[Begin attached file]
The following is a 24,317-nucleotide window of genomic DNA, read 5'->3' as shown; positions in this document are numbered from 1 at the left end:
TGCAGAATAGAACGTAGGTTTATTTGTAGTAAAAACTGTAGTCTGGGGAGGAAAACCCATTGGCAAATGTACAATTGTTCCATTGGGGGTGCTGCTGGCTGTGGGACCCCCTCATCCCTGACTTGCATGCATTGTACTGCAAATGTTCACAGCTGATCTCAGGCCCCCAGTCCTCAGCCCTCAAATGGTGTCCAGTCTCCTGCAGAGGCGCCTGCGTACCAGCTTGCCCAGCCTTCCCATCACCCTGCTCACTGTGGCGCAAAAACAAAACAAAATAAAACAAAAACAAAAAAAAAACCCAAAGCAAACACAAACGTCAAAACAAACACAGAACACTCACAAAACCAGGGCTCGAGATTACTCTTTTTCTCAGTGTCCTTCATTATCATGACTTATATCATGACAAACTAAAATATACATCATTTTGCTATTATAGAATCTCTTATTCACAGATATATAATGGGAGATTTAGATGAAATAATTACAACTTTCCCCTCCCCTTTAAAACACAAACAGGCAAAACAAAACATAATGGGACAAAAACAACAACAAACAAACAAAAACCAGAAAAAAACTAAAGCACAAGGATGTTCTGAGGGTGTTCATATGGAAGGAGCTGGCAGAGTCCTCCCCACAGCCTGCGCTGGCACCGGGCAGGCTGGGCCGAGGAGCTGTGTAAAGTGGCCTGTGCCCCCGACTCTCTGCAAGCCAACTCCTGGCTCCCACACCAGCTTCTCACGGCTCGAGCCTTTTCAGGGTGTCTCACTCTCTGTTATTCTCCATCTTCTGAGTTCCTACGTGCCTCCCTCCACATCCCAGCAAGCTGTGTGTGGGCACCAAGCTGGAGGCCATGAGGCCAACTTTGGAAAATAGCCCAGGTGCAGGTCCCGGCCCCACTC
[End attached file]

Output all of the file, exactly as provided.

The following is a 24,317-nucleotide window of genomic DNA, read 5'->3' as shown; positions in this document are numbered from 1 at the left end:
TGCAGAATAGAACGTAGGTTTATTTGTAGTAAAAACTGTAGTCTGGGGAGGAAAACCCATTGGCAAATGTACAATTGTTCCATTGGGGGTGCTGCTGGCTGTGGGACCCCCTCATCCCTGACTTGCATGCATTGTACTGCAAATGTTCACAGCTGATCTCAGGCCCCCAGTCCTCAGCCCTCAAATGGTGTCCAGTCTCCTGCAGAGGCGCCTGCGTACCAGCTTGCCCAGCCTTCCCATCACCCTGCTCACTGTGGCGCAAAAACAAAACAAAATAAAACAAAAACAAAAAAAAAACCCAAAGCAAACACAAACGTCAAAACAAACACAGAACACTCACAAAACCAGGGCTCGAGATTACTCTTTTTCTCAGTGTCCTTCATTATCATGACTTATATCATGACAAACTAAAATATACATCATTTTGCTATTATAGAATCTCTTATTCACAGATATATAATGGGAGATTTAGATGAAATAATTACAACTTTCCCCTCCCCTTTAAAACACAAACAGGCAAAACAAAACATAATGGGACAAAAACAACAACAAACAAACAAAAACCAGAAAAAAACTAAAGCACAAGGATGTTCTGAGGGTGTTCATATGGAAGGAGCTGGCAGAGTCCTCCCCACAGCCTGCGCTGGCACCGGGCAGGCTGGGCCGAGGAGCTGTGTAAAGTGGCCTGTGCCCCCGACTCTCTGCAAGCCAACTCCTGGCTCCCACACCAGCTTCTCACGGCTCGAGCCTTTTCAGGGTGTCTCACTCTCTGTTATTCTCCATCTTCTGAGTTCCTACGTGCCTCCCTCCACATCCCAGCAAGCTGTGTGTGGGCACCAAGCTGGAGGCCATGAGGCCAACTTTGGAAAATAGCCCAGGTGCAGGTCCCGGCCCCACTC